06. “Pass That Dutch” (From 2003’s This Is Not A Test!)
Missy deserves her due as a straight-up hip-hop lyricist, but she also works wonders when she just goes crazy on a feverish dance cut. “Pass That Dutch” is club-drug stimulated, riddled with ADD ad-libs, and run through with unrepentant absurdity to the point where an abrupt detour into an homage to De La Soul’s “Potholes in My Lawn” is maybe the fifth-silliest thing that happens in its 3 ½ minutes. (Other candidates: her characteristic “bump bump bump” onomatopoeia; the second verse ending on a gratefully accepted burst of applause; the “five seconds to catch your breath” interlude). The craziest thing about this whole manic party anthem might just be how easy it is to get wrapped back up in the beat, no matter how many times it’s cut off by interjections — it’s literally just jump-rope handclaps, the world’s faintest snare hit, and a whomm whomm whomm bassline. And sometimes, that’s all you really need.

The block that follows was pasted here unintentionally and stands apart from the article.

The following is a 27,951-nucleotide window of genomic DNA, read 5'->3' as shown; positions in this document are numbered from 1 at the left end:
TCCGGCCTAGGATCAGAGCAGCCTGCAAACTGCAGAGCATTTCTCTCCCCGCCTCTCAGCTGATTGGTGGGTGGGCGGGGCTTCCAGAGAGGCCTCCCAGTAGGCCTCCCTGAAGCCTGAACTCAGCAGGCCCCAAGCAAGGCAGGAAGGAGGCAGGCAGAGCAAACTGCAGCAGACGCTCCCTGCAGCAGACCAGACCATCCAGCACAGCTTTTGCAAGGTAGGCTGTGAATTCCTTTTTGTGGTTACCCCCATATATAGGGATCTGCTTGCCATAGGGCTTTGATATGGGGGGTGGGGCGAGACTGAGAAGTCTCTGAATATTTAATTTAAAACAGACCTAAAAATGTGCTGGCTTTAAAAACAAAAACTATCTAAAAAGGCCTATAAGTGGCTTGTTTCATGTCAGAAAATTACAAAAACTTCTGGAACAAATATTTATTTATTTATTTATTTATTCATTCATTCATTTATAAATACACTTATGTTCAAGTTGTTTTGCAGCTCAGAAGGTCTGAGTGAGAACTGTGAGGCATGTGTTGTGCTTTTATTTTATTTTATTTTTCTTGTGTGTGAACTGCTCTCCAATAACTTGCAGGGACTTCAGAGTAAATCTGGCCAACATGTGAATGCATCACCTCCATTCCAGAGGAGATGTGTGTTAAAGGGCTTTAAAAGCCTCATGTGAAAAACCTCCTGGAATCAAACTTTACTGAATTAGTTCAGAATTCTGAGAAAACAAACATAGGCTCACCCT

05. “Hit ‘Em Wit Da Hee (Remix)” (1998 Single)
Some of Missy’s best tracks have her occupying a strange gray area between rapper and singer, a precedent that made itself known as early as her debut Supa Dupa Fly. She’s in both modes on “Hit ‘Em Wit Da Hee,” though not exactly simultaneously; singing on the chorus and the bridge while she rhymes on the verses is a common-enough occurrence in her discography that it’s almost easy to take for granted. But on the remix version — which features a superior beat, incidentally, all fast-forward guitar strums and bass you need a bread knife to slice through — she makes it sound like the versatile balancing act it really is. Her singing voice is nuanced and smooth, sustained notes flipping into sharp emphases that make the fiercely independent lyrics (“You’re not good enough to satisfy me/Even with your cars and all the fly whips, I won’t trip”) cut even deeper. That there’s both an icy snarl and a playful smirk to her voice when she starts rapping near the end makes it a transformative performance.
04. “One Minute Man” (From 2001’s Miss E… So Addictive)